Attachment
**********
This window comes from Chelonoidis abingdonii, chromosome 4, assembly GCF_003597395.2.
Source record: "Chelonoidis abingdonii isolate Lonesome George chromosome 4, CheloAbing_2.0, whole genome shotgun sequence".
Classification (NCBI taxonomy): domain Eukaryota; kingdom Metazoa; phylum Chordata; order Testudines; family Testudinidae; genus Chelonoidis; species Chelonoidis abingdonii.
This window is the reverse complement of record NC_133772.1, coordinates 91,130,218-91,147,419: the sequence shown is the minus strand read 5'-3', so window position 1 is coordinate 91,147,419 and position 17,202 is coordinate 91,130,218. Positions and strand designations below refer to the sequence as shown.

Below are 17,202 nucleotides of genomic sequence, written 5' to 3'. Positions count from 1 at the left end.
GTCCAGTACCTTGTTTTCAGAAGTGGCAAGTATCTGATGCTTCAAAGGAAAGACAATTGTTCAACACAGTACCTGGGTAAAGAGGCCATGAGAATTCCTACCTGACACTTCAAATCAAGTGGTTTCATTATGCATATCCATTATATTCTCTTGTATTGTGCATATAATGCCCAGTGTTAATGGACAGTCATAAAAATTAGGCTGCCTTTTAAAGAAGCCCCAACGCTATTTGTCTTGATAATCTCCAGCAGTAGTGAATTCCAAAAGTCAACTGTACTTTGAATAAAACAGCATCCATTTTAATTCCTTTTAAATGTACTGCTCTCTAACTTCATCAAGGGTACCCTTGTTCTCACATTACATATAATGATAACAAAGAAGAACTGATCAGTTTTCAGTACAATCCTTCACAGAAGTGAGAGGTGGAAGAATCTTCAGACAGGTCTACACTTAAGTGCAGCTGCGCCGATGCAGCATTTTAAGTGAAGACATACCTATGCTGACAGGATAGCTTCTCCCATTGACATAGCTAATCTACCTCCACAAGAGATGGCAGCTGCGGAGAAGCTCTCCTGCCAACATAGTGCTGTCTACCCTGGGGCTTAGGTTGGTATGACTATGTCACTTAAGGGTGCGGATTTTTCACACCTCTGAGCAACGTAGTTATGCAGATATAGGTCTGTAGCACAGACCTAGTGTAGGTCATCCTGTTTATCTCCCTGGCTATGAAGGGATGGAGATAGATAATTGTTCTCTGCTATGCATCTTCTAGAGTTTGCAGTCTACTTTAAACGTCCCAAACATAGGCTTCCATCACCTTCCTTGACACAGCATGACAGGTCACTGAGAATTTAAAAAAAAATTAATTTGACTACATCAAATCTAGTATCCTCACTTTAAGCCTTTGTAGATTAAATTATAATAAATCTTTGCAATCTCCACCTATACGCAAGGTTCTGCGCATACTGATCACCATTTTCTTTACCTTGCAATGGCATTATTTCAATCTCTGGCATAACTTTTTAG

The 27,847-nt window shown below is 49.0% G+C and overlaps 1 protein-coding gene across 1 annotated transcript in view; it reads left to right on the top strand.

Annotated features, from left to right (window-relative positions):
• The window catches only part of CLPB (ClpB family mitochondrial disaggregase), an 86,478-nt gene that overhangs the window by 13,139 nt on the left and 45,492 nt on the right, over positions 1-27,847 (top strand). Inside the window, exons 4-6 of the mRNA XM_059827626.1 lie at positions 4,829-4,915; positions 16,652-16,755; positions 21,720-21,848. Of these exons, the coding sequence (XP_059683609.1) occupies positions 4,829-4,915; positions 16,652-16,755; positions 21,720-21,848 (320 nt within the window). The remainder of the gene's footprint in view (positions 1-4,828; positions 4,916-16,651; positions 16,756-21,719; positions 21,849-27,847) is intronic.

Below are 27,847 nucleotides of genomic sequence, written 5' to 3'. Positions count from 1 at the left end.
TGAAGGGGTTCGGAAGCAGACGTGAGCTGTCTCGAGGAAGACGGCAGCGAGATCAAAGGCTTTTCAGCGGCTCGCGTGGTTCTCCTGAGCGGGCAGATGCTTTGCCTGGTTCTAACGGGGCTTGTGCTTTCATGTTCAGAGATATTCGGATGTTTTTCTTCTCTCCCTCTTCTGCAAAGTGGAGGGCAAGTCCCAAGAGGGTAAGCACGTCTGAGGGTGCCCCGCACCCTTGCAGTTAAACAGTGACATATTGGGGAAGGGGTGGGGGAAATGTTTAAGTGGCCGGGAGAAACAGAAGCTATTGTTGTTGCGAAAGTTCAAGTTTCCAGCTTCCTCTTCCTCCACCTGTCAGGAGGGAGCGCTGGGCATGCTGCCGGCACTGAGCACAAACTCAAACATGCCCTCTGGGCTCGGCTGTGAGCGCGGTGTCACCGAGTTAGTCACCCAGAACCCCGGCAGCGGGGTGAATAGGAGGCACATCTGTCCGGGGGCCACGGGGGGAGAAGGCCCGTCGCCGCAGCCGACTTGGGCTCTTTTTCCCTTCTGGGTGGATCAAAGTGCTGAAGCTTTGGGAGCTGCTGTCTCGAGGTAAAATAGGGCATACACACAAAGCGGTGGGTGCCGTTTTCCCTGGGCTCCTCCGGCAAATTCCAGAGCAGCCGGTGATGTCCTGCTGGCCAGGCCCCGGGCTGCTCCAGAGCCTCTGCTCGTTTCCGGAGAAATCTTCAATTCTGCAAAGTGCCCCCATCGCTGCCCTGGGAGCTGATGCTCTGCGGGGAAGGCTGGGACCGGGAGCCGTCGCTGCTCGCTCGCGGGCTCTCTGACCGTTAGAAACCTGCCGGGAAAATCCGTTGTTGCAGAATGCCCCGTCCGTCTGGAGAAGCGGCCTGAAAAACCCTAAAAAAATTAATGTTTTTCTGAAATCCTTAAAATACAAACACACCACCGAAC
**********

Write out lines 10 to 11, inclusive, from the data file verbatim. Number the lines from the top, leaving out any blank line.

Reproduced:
Below are 27,847 nucleotides of genomic sequence, written 5' to 3'. Positions count from 1 at the left end.
TGAAGGGGTTCGGAAGCAGACGTGAGCTGTCTCGAGGAAGACGGCAGCGAGATCAAAGGCTTTTCAGCGGCTCGCGTGGTTCTCCTGAGCGGGCAGATGCTTTGCCTGGTTCTAACGGGGCTTGTGCTTTCATGTTCAGAGATATTCGGATGTTTTTCTTCTCTCCCTCTTCTGCAAAGTGGAGGGCAAGTCCCAAGAGGGTAAGCACGTCTGAGGGTGCCCCGCACCCTTGCAGTTAAACAGTGACATATTGGGGAAGGGGTGGGGGAAATGTTTAAGTGGCCGGGAGAAACAGAAGCTATTGTTGTTGCGAAAGTTCAAGTTTCCAGCTTCCTCTTCCTCCACCTGTCAGGAGGGAGCGCTGGGCATGCTGCCGGCACTGAGCACAAACTCAAACATGCCCTCTGGGCTCGGCTGTGAGCGCGGTGTCACCGAGTTAGTCACCCAGAACCCCGGCAGCGGGGTGAATAGGAGGCACATCTGTCCGGGGGCCACGGGGGGAGAAGGCCCGTCGCCGCAGCCGACTTGGGCTCTTTTTCCCTTCTGGGTGGATCAAAGTGCTGAAGCTTTGGGAGCTGCTGTCTCGAGGTAAAATAGGGCATACACACAAAGCGGTGGGTGCCGTTTTCCCTGGGCTCCTCCGGCAAATTCCAGAGCAGCCGGTGATGTCCTGCTGGCCAGGCCCCGGGCTGCTCCAGAGCCTCTGCTCGTTTCCGGAGAAATCTTCAATTCTGCAAAGTGCCCCCATCGCTGCCCTGGGAGCTGATGCTCTGCGGGGAAGGCTGGGACCGGGAGCCGTCGCTGCTCGCTCGCGGGCTCTCTGACCGTTAGAAACCTGCCGGGAAAATCCGTTGTTGCAGAATGCCCCGTCCGTCTGGAGAAGCGGCCTGAAAAACCCTAAAAAAATTAATGTTTTTCTGAAATCCTTAAAATACAAACACACCACCGAAC